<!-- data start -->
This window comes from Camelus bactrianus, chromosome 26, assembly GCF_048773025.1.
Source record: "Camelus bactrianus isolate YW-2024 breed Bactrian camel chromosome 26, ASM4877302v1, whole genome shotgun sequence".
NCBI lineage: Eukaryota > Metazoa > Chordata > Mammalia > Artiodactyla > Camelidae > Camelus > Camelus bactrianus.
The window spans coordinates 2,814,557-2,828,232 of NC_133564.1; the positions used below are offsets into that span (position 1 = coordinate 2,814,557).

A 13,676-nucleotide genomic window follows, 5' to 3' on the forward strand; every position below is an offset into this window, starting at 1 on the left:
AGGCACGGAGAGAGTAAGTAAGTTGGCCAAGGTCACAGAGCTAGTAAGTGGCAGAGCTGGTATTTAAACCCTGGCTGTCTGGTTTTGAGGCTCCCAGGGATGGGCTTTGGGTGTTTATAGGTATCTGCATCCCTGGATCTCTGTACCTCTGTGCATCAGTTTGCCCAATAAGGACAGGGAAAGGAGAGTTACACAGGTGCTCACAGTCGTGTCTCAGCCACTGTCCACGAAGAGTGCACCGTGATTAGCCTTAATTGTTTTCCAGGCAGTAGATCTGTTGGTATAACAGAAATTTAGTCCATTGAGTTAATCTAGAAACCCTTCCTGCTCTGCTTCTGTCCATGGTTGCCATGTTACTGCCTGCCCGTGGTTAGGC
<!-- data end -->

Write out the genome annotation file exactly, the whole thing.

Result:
This window comes from Camelus bactrianus, chromosome 26, assembly GCF_048773025.1.
Source record: "Camelus bactrianus isolate YW-2024 breed Bactrian camel chromosome 26, ASM4877302v1, whole genome shotgun sequence".
NCBI lineage: Eukaryota > Metazoa > Chordata > Mammalia > Artiodactyla > Camelidae > Camelus > Camelus bactrianus.
The window spans coordinates 2,814,557-2,828,232 of NC_133564.1; the positions used below are offsets into that span (position 1 = coordinate 2,814,557).

A 13,676-nucleotide genomic window follows, 5' to 3' on the forward strand; every position below is an offset into this window, starting at 1 on the left:
AGGCACGGAGAGAGTAAGTAAGTTGGCCAAGGTCACAGAGCTAGTAAGTGGCAGAGCTGGTATTTAAACCCTGGCTGTCTGGTTTTGAGGCTCCCAGGGATGGGCTTTGGGTGTTTATAGGTATCTGCATCCCTGGATCTCTGTACCTCTGTGCATCAGTTTGCCCAATAAGGACAGGGAAAGGAGAGTTACACAGGTGCTCACAGTCGTGTCTCAGCCACTGTCCACGAAGAGTGCACCGTGATTAGCCTTAATTGTTTTCCAGGCAGTAGATCTGTTGGTATAACAGAAATTTAGTCCATTGAGTTAATCTAGAAACCCTTCCTGCTCTGCTTCTGTCCATGGTTGCCATGTTACTGCCTGCCCGTGGTTAGGC